The prices of heating oil in the Lehigh Valley continue to drop, helping homeowners and businesses save money on their heating oil bill. Oil is a commodity and like all other commodities, it is very hard to predict the future pricing. Here are a few snippets and insights as to what is going on in the industry.
“In commodity ETFs and other hard-asset ETFs, you often see share counts increasing as prices fall, because people assume oil won’t be at $75 or $80 forever,” said Matt Hougan, president of San Francisco-based research firm ETF.com. “The more demand there is for a particular ETF, eventually the more shares will have to be created to meet that demand.”
WTI for December delivery fell $2.97 to $74.21 a barrel on the New York Mercantile Exchange today, the lowest settlement since Sept. 21, 2010.
Crude output in the U.S. is the highest in three decades and OPEC is producing the most in more than a year, while global demand growth is forecast to slow.
The U.S. Energy Information Administration said yesterday that WTI will average $83.42 a barrel next year, down from last month’s estimate of $101.67. Consumption around the world will be 92.5 million barrels a day, from 92.71 million forecast in October. (source: The Washington Post with Bloomburg)
The downward pricing that consumers are experiencing is related to several factors but the biggest one highlighted in the the above quote have to do with basic supply and demand forces of economics. There is a slowing trend on the demand side of the equation and an increase in supply for the United States and OPEC. This all translates to low heating oil prices in the Lehigh Valley for this heating season.
Natural Gas Customers are Facing Some Not So Good News
Conversely, we are seeing an increase in the pricing of natural gas. Unfortunately, homeowners in Pennsylvania that heating their homes with natural gas systems are facing a heating this year that may prove to be more expensive than last year, based upon long range weather forecasts and natural gas futures.
Natural gas futures rose the most in four months on predictions for unusually cold weather that would stoke demand for the heating fuel and reduce stockpiles.
Forecasts turned colder over the weekend, with below-normal temperatures blanketing the eastern half of the U.S. from Nov. 8 through Nov. 17, according to MDA Weather. By the end of last winter, the coldest since 1982 based on heating demand, gas inventories were a record 55 percent below average after beginning the season at a small surplus. Gas jumped to $6.493 per million British thermal units on Feb. 24, a five-year high.
“The forecasts are reinforcing the risk of what could happen to stockpiles during the winter,” said Gene McGillian, an analyst and broker at Tradition Energy in Stamford, Connecticut. “Traders are a little leery, given what happened last year.”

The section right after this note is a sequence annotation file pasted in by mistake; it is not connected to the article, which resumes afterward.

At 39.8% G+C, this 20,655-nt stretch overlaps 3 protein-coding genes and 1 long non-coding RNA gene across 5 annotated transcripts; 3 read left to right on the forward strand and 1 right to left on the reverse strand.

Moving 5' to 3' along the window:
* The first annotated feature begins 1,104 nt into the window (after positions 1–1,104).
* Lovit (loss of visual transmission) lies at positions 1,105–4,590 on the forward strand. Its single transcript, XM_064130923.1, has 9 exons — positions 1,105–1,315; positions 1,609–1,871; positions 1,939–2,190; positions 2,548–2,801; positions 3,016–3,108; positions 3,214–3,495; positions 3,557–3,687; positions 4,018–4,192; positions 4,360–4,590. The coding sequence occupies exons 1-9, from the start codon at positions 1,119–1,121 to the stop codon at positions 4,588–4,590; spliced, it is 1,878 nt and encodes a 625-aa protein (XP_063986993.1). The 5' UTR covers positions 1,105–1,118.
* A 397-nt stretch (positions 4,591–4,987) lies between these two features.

Natural gas for December delivery rose 17.3 cents, or 4.5 percent, to $4.046 per million Btu on the New York Mercantile Exchange, the highest settlement since Sept. 30 and biggest one-day gain since June 12. Volume for all futures traded was 67 percent above the 100-day average at 2:41 p.m. Prices dropped to $3.541 on Oct. 28, the lowest since last November, before ending last week up 6.9 percent.
“The market is rebalancing after reaching an 11-month low,” McGillian said. “It’s inevitable that traders on the short side of the market would start to get cold feet as it gets closer to winter.” (source: Bloomburg.com)
Basic supply and demand forces are at play with natural gas, just as with heating oil. The above article snippet suggests that supply side of the equation highlights record low supply levels as being the driving force behind increasing natural gas prices. The article continues on, further highlighting the supply and demand issues in the natural gas market:
Gas stockpiles were 8.2 percent below the five-year average in the week ended Oct. 24, the biggest deficit for the time of year since at least 2005. Inventories totaled 3.48 trillion cubic feet as of Oct. 24, compared with 3.774 trillion the same time last year, EIA data show.
Gas demand may rise 1.6 percent to average 72.5 billion cubic feet a day this year, with the industrial sector leading growth, the agency said Oct. 7 in its monthly Short-Term Energy Outlook report. (source: Bloomburg.com)
Regardless of the heating source, consumers can look to save money on this year’s energy consumption by taking advantage of a few basic energy saving steps. For example, having the gas or oil heating system serviced and maintained by a qualified heating system company will help to keep the heating system operating at its optimal efficiency level. Also, utilizing thermostats that have programming capable of adjust the inside temperature up or down based on usage levels. There is not sense in heating homes at 70 degrees during daytime hours if its occupants are elsewhere. Dropping the temperatures are night time, while everyone is sleeping is another cost saving tip. For more information on energy saving tips, check out one of our earlier articles, “Tips For Home Heating Efficiency And Saving Money This Winter“